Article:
There has been a lot of talk lately about the idea of a basic income guarantee, or BIG, which has garnered support from across the ideological spectrum. In this week's EconTalk episode, host Russ Roberts welcomes back listener favorite Mike Munger, a supporter of the idea. The virtual sparks fly as the two friends discuss the the reasons for and against a BIG. After listening, what do you think the potential for a BIG is? Could it really replace all other welfare programs? Would welfare be more effective or cheaper? Would we get bigger or smaller government as a result? Would we--at last--begin to define ourselves not by our jobs but by something more personal? And what of unintended consequences...they always emerge!
1. What are Munger's grounds for support of a BIG? What are Roberts's grounds for his skepticism? By whom were you more convinced, and why?
2. Munger argues that we should be more concerned with the substitution effects, rather than the income effects, of a basic income guarantee. What does he mean by this? Which type of effect do you think would be greater? Why?
3. Charity plays a pretty big role in this week's conversation, as one of the primary motivations behind a BIG is to help the poor. Is charity a public good? Why or why not? How does your answer to this question shape the way you think about the potential efficacy of a BIG?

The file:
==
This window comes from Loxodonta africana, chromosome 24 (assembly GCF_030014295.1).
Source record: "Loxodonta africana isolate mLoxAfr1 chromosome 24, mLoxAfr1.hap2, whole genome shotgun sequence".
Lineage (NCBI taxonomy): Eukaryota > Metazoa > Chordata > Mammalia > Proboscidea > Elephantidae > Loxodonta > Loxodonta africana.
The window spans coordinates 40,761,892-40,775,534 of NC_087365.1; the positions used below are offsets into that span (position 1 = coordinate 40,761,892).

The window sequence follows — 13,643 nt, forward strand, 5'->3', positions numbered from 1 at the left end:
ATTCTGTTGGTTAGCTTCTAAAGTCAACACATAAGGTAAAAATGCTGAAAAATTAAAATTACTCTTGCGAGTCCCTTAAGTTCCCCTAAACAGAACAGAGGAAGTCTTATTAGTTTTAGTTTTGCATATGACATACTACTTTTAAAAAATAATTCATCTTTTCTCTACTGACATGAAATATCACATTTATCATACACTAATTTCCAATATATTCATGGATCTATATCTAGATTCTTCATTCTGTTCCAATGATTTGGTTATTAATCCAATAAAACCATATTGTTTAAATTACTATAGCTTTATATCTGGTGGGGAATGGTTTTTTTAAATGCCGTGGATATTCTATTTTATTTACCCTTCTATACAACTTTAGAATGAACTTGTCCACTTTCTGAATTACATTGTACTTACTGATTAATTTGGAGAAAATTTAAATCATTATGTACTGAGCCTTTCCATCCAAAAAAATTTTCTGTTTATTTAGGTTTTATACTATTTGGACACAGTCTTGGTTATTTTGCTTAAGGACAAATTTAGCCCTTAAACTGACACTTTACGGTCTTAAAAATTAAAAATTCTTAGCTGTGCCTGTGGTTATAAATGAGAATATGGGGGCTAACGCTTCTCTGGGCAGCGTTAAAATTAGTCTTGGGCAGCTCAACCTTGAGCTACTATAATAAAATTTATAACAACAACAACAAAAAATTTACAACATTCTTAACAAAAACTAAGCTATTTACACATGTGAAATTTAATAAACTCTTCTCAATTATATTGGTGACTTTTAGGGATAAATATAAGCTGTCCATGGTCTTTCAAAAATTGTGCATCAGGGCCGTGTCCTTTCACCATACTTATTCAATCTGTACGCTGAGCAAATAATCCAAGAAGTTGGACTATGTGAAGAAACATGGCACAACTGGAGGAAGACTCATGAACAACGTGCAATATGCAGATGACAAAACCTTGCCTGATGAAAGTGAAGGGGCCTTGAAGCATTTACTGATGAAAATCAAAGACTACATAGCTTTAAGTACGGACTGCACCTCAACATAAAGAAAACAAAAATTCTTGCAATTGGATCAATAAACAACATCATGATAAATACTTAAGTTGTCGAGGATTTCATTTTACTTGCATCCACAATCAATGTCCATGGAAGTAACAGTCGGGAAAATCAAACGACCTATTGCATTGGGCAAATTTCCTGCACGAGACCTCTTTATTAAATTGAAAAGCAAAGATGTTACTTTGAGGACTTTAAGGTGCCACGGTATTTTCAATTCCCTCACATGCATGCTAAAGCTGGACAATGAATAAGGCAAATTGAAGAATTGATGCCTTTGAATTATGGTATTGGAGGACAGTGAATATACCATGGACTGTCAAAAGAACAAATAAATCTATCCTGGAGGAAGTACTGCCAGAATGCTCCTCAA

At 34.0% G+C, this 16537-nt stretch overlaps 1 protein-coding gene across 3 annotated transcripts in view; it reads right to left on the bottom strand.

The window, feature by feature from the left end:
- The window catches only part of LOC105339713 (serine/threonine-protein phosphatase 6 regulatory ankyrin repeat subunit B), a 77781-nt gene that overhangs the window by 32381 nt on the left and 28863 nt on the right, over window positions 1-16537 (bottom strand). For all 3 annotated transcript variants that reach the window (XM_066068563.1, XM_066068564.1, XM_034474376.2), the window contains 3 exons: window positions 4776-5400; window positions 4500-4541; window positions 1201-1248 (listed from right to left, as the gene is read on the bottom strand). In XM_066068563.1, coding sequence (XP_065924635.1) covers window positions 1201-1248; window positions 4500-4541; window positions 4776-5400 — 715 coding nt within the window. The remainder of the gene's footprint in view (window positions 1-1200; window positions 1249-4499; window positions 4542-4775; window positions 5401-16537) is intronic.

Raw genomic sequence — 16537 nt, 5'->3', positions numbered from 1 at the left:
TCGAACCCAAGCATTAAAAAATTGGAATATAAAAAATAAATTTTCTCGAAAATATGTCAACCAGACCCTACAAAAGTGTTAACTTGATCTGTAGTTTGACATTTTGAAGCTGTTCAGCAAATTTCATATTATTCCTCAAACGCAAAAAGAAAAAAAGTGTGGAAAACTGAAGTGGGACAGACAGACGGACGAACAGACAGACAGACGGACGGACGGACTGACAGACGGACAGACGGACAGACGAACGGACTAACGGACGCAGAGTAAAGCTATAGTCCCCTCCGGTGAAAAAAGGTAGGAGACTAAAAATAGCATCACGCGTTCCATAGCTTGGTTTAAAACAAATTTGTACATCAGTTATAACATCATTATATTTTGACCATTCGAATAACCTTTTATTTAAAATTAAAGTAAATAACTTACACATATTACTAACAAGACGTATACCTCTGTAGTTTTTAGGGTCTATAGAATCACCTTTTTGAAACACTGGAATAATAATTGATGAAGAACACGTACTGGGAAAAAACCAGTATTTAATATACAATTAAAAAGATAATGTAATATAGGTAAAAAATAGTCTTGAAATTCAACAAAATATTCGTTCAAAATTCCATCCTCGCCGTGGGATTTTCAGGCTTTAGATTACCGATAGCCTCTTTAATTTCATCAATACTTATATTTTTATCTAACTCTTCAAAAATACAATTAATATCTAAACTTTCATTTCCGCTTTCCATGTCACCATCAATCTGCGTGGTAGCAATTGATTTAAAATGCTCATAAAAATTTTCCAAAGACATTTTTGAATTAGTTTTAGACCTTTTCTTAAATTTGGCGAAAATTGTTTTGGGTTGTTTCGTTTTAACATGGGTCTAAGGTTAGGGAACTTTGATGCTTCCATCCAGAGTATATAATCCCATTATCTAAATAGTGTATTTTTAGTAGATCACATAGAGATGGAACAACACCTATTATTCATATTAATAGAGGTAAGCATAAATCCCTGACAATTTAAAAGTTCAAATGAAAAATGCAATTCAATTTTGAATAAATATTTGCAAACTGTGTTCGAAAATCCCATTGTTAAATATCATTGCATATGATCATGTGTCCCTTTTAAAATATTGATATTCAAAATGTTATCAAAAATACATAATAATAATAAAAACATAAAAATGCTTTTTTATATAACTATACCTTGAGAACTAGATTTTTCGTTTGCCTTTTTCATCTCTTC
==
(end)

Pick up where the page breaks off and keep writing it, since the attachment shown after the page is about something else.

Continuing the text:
4. Roberts says the "ugly" way of putting the "big argument" for a basic income guarantee is as follows: "Life is hard for some people, and so it's OK that they live off the rest of us because we have good lives." To what extent is that a fair restatement?
5. By his own admission, Munger makes several "ridiculous" claims throughout the conversation. Which of his claims regarding a BIG did you find the most remarkable, and just how ridiculous did you really find the claim?